Outdoor Education

Education and Young People, Tourism, Culture and Sport – in the Scottish Parliament at 2:15 pm on 8th March 2007.

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Photo of Charlie Gordon Charlie Gordon Labour 2:15 pm, 8th March 2007

To ask the Scottish Executive whether it resources the provision of residential outdoor education courses for primary and secondary school pupils. (S2O-12281)

Photo of Robert Brown Robert Brown Liberal Democrat

Outdoor education can make a valuable contribution to the broad educational experiences that we want young people to have. The Executive provides education authorities and others with a number of funding streams that they can use to provide residential outdoor education courses for their pupils.

Photo of Charlie Gordon Charlie Gordon Labour

I have seen many letters from pupils who have undertaken residential outdoor education courses at Glasgow City Council's outdoor education centre at Rhu. Those letters—and similar ones from teachers and parents—testify to the great contribution that such courses make to young people's social and personal development. The main means of funding placements on such courses is fundraising by schools. Given the courses' established value and the contribution that they make to tackling the problem of young people who are not in education, employment or training, will the minister consider funding such courses from grant-aided expenditure?

Photo of Robert Brown Robert Brown Liberal Democrat

I fully support the idea of making opportunities available to young people, not least in outdoor education. As I said, there are a number of funding streams, and it is primarily for local authorities to take the matter forward within the broad gamut of their GAE and other funding.

We provide some funding from central sources—for example, to Scottish Centres and the YMCA, which make a valuable contribution. A number of local authorities have used the funding streams that are available from the Executive, such as the national priorities action fund and the out-of-school-hours learning fund, which preceded it. Quite a lot of local authorities—although not, I think, Glasgow City Council—have used that funding stream to support outdoor education. Money is also made available through community education.

Outdoor education is a matter for partnership between different levels of government, but local authorities are the primary organisers of activity because they are responsible for schools.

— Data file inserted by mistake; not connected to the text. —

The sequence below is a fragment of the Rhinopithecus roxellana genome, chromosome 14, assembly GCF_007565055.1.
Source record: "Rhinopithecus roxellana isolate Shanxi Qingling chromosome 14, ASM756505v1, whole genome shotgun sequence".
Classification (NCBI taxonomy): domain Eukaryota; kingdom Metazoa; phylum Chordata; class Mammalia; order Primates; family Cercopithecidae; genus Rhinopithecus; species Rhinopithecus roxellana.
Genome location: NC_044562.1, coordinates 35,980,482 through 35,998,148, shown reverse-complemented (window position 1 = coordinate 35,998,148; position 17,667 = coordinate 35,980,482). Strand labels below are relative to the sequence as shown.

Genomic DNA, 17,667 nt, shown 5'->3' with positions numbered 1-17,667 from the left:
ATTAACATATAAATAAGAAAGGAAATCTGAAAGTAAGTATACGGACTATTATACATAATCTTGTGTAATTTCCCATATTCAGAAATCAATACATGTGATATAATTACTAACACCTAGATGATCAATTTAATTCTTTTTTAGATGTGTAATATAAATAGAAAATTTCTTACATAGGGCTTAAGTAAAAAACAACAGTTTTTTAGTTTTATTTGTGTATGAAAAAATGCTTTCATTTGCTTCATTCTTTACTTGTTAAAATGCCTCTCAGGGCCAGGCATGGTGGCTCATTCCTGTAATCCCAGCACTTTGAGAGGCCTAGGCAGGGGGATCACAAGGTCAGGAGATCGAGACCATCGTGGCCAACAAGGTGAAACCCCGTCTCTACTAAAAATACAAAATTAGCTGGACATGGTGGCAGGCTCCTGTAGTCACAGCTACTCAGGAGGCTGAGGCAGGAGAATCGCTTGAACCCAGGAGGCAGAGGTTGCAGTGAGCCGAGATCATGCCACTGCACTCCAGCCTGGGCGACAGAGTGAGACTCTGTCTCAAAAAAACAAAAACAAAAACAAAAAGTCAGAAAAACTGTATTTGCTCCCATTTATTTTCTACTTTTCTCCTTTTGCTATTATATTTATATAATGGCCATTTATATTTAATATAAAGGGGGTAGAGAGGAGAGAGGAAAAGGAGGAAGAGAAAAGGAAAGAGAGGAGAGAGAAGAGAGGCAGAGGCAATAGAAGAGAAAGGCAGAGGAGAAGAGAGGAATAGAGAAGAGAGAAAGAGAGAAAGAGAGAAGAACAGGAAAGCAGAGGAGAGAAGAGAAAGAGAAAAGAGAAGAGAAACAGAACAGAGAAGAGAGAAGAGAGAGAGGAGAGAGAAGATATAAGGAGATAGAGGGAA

Photo of Dave Petrie Dave Petrie Conservative

In the spirit of encouraging outdoor activity for pupils, and following Patricia Ferguson's comments on the radio this morning, will the minister acknowledge the benefits that flow from schools dedicating, say, Friday afternoons to extra-curricular activities?

Photo of Robert Brown Robert Brown Liberal Democrat

A number of authorities already do that. I think that I am right to say that it happens in Edinburgh and the Lothians. It is certainly one way of tackling the issue.

The approach is part of a gamut of policies that are designed not just to give people wider experiences in physical education, but to tackle obesity. Such policies should not be imposed from the centre; it is for local authorities to make the appropriate arrangements. However, the Scottish Executive strongly supports the widening of opportunities in physical education and wants to take the matter forward, for example through the funding streams that we operate.

Mr Petrie might be interested to hear that a Scottish outdoor learning festival is planned for 30 April, which will bring together a wide range of organisations and professionals and offer them opportunities to reflect on reports, share good practice and build partnerships that might well be vehicles for taking forward suggestions such as those that he and Charlie Gordon made.

Photo of Donald Gorrie Donald Gorrie Liberal Democrat

In addition to council-operated centres, the national centres, to which the minister referred, could be funded much more generously. Their facilities are not much used. Given the great benefit that outdoor and residential education brings, will the minister consider Charlie Gordon's plea for a fund that could help more use to be made of all centres by people from all orders of life?

Photo of Robert Brown Robert Brown Liberal Democrat

Donald Gorrie makes a good point. Throughout the country, full use needs to be made of the various capital resources that are available to local authorities and Scottish Centres. There has been a fair bit of co-operation between organisations that are involved in outdoor education, to ensure that organisations are aware of each other's facilities and that there are suitable booking arrangements, for example. We might well be able to do more.

The unified voluntary sector fund supports Scottish Centres and others in that connection.

Next week we will produce the Scottish youth work strategy, which will contain matters of relevance and interest to Mr Gorrie and others in the context of outdoor education.

Outdoor education is important and has been shown to make a valuable contribution to young people's educational experiences. We want to do everything in our power to support and extend provision.